Healthcare Compliance Programs
Healthcare organizations, senior executives, and governing body members are under increasing scrutiny to ensure they have an effective compliance program.
The Federal Sentencing Guidelines for Organizations recommends that all organizations have a comprehensive compliance program in place. According to the Guidelines, a “compliance and ethics program” is defined as “a program designed to prevent and detect criminal conduct.”
An effective compliance program incorporates the seven core elements as outlined in the Federal Sentencing Guidelines (see table below), is operationalized, and ensures that healthcare organizations and physician practices adhere to the following guidelines;
- Operate and comply in accord with legal and regulatory requirements.
- Prevent fraud, abuse, and waste proactively.
- Identify and detect compliance issues in a promptly.
- Stop the noncompliant behavior and correct identified concerns quickly.
- Establish controls to prevent noncompliant activity from recurring.
- Promote an organizational culture of honesty and integrity.
In 2018, the Office of Inspector General (OIG) unveiled its “Fraud Risk Indicator” that is used to ascertain the degree of risk an organization that declines to enter into a Corporate Integrity Agreement (CIA) poses to the federal healthcare programs. Although the existence of a compliance program does not affect the level of risk assigned, the failure to have in place a suitable compliance program designates the organization as “higher risk.”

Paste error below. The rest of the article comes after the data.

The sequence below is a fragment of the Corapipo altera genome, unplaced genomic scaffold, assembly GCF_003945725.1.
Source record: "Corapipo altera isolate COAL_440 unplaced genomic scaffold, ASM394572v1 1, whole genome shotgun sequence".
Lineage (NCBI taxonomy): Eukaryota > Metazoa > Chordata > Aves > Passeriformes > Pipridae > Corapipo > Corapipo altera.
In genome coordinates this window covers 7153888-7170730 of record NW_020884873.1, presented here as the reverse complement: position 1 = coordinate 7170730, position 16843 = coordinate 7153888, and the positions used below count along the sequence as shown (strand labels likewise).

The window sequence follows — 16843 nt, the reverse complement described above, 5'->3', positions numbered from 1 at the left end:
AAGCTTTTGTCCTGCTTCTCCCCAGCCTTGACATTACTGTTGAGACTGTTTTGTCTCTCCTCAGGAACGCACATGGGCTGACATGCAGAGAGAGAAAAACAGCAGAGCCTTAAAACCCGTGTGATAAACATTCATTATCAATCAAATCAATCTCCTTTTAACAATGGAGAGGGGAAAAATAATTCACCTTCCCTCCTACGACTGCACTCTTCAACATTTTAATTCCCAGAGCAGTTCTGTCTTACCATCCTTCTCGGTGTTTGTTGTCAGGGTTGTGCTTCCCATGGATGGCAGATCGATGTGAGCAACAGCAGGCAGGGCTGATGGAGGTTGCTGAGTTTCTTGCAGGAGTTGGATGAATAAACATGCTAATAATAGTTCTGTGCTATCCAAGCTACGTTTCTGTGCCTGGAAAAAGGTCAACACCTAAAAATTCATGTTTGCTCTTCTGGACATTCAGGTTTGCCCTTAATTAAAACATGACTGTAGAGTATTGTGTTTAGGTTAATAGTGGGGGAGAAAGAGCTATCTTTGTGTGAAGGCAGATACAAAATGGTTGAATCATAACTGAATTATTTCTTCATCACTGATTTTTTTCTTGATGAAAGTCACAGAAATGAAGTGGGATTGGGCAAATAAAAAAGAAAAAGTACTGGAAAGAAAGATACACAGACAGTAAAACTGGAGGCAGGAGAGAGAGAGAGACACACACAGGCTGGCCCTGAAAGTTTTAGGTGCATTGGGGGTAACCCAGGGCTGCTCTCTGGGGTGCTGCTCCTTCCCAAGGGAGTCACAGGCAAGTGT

Compliance programs are mandatory for hospitals, health systems, and physician groups, and the cost of noncompliance is high. It includes recoupment of overpayments, self-disclosures, fines, penalties, reputational harm, negative publicity, exclusion from Medicare/Medicaid, and potential individual liability. At Coker, we can help your organization develop an individualized, meaningful compliance program and help to operationalize the program within your environment.
If you have an existing compliance program, we can evaluate it against the seven required elements from the OIG and offer recommendations to improve its effectiveness. We have the tools and resources to assist in implementing the proposals for improvement and are available for ongoing execution, support, and advisory services.